The Life of a Just person – Homily for the 8th Sunday in Ordinary Time Year C
The Lord is Just in all his ways and loving in all his deeds is expressed by the psalmist in Psalms 145:17. This is one characteristic of God that we are called to emulate as his children. The lack of just people in society is the reason why we are suffering in our country, places of work, homes, etc. It is no surprise that we lack just people in society. This is because the just are tried by tribulations and this is what many people avoid in this world of relativism and individualism.
The second reading encourages us to abound in the works of the Lord knowing that in the Lord, labour is not in vain. This is exemplified in the lives of just people found in our sacred scripture. An example is Abraham who after all the promises from God of uncountable descendants, and after having a child in his old age, was asked to offer the child as a human sacrifice. For us in this modern day, ours may not be offering up a human sacrifice. It may be your only child deciding to become a priest or a reverend sister. Would we agree to this? For Abraham, he agreed and today he is called the father of faith.
Job is another example of a just man. He was upright, blameless, turned from evil and feared God even in the face of tragedy, misfortune, and sickness. His friends told him to curse God and die but he remained steadfast and was rewarded by God. This shows that if we remain just, God will not abandon us. After all, ‘…many are the trials of the just man but the Lord delivers him from them all’ (Psalms 34:19). God’s words are alive and active and not like men’s words that can fail.
Another example is St Theresa of Avila who prayed and worked for the reformation of the Carmelite Order. This was alongside other wonderful works. But she was inflicted with a sickness which she prayed to God for but no response. She said to God, ‘if this is how you treat your friends, no wonder you have few of them.’ She remained upright and humourous through her tribulations and today she is referred to as a doctor of the church.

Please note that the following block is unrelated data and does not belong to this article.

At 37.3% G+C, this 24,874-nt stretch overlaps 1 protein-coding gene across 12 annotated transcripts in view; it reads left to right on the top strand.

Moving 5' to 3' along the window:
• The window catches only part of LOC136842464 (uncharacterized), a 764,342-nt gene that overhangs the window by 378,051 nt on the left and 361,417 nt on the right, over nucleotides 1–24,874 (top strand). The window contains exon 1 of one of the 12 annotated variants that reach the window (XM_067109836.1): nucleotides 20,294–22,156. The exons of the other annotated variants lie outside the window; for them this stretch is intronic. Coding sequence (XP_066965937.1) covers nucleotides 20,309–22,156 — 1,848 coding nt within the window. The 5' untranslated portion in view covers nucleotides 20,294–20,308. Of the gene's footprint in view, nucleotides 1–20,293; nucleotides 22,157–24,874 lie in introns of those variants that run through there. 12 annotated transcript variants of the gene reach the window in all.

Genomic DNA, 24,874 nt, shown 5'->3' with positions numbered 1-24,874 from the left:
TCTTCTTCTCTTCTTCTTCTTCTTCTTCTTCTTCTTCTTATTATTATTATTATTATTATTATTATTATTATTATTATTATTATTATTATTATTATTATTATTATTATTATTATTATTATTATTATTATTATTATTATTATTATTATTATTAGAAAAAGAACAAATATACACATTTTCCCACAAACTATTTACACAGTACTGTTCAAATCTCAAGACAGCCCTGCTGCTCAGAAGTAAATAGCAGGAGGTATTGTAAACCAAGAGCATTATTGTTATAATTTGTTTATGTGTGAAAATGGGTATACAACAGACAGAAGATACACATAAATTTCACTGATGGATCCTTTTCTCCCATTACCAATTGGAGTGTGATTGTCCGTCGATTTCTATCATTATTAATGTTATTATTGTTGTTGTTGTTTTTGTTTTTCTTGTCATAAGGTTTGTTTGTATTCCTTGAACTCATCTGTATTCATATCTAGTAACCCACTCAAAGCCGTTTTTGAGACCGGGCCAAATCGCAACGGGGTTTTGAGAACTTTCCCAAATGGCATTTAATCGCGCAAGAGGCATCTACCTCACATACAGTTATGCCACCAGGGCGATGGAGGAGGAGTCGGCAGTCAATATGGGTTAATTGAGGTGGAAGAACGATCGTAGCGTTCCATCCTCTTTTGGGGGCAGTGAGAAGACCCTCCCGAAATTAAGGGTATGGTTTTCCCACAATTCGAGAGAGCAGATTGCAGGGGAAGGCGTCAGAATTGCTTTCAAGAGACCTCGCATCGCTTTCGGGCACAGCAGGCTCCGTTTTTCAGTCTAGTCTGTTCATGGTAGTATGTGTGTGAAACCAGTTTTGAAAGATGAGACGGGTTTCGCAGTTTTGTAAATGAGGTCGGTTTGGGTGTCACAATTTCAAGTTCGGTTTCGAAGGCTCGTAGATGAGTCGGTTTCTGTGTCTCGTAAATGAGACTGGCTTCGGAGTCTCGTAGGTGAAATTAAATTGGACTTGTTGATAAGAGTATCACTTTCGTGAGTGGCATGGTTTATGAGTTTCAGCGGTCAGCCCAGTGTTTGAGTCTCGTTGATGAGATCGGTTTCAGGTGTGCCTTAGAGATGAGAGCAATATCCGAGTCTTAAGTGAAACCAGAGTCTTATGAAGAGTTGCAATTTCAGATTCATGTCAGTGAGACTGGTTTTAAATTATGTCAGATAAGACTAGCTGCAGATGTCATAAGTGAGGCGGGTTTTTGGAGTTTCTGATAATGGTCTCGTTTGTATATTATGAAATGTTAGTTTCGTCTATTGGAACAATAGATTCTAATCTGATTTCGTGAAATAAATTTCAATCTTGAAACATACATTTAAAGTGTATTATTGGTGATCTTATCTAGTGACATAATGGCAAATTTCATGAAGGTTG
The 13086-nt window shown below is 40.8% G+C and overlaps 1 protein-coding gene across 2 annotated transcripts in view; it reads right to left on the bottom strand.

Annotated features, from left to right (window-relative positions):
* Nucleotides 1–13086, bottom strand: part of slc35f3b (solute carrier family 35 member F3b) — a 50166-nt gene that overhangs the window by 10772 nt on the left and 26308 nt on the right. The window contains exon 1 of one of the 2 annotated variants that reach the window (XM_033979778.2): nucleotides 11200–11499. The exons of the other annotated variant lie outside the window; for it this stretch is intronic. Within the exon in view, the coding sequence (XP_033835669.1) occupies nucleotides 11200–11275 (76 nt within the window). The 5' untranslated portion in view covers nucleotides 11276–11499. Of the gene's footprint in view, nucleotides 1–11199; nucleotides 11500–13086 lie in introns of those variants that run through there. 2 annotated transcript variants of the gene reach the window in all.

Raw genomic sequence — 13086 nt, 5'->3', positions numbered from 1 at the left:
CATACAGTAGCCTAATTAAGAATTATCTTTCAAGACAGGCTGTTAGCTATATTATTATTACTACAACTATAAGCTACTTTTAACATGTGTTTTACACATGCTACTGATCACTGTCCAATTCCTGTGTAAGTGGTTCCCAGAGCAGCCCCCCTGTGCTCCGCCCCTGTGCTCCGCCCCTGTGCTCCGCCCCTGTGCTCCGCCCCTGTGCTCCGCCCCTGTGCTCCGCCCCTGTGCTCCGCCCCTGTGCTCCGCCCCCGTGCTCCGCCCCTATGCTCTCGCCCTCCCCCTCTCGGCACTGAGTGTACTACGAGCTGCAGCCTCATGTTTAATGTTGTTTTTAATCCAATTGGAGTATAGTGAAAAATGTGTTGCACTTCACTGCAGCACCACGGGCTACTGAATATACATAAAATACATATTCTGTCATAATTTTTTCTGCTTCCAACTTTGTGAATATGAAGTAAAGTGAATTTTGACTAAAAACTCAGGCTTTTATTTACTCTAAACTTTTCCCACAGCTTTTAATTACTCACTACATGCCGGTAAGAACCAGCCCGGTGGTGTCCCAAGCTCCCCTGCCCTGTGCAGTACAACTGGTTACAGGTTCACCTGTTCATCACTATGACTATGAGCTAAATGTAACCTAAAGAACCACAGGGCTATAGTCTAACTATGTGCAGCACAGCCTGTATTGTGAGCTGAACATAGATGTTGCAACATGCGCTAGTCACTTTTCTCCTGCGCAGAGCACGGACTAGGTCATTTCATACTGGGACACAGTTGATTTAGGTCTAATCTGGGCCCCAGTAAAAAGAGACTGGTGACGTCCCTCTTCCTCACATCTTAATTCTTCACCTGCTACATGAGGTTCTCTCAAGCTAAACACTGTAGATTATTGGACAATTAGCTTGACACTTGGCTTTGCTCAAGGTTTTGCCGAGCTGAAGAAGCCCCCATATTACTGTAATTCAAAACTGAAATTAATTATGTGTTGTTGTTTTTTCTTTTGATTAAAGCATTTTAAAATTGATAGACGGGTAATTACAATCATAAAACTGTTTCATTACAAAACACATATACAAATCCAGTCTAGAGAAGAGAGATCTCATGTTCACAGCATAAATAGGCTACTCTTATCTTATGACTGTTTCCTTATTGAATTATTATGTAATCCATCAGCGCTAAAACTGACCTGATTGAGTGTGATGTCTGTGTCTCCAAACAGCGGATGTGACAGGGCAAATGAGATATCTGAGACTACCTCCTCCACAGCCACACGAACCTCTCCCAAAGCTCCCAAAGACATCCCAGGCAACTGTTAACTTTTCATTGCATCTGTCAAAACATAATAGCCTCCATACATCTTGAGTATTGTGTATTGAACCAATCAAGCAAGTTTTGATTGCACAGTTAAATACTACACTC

A final example is St Mother Theresa of Calcutta who years before her death suffered a dark night of the soul. She was faced with a constant spiritual struggle but remained joyful in her duties. We too must be ready to face such trials and tribulations rather than wish to be ‘glorious mysteries’ Christians. It is often through tribulations that we realise that we need God in our lives.
In the gospel reading, Christ tells us how to live just and sincere. He says our yes should be yes and our no should be no. To be just, we need to constantly have a self-evaluation and examination of ourselves at the end of each day. This would make us more knowledgeable about ourselves and help us to develop. After all, we cannot see the speck of dust in another’s eyes while not removing the log of wood in our eyes. We need to help ourselves and work on ourselves before working on others including spouse, children, colleagues, etc. After all, an unexamined life is not worth living.
Finally, we are called not just to be good but to do good. This is because it is by their fruits that you shall know them. So, what is the fruit of your goodness? We must purify our hearts for out of the abundance of the heart the mouth speaks. Let us mean yes when we say so and mean no when we say so. Any other thing comes from the Devil. We continue to pray for God to strengthen us so that we can make our world a better place through Christ our Lord. Amen.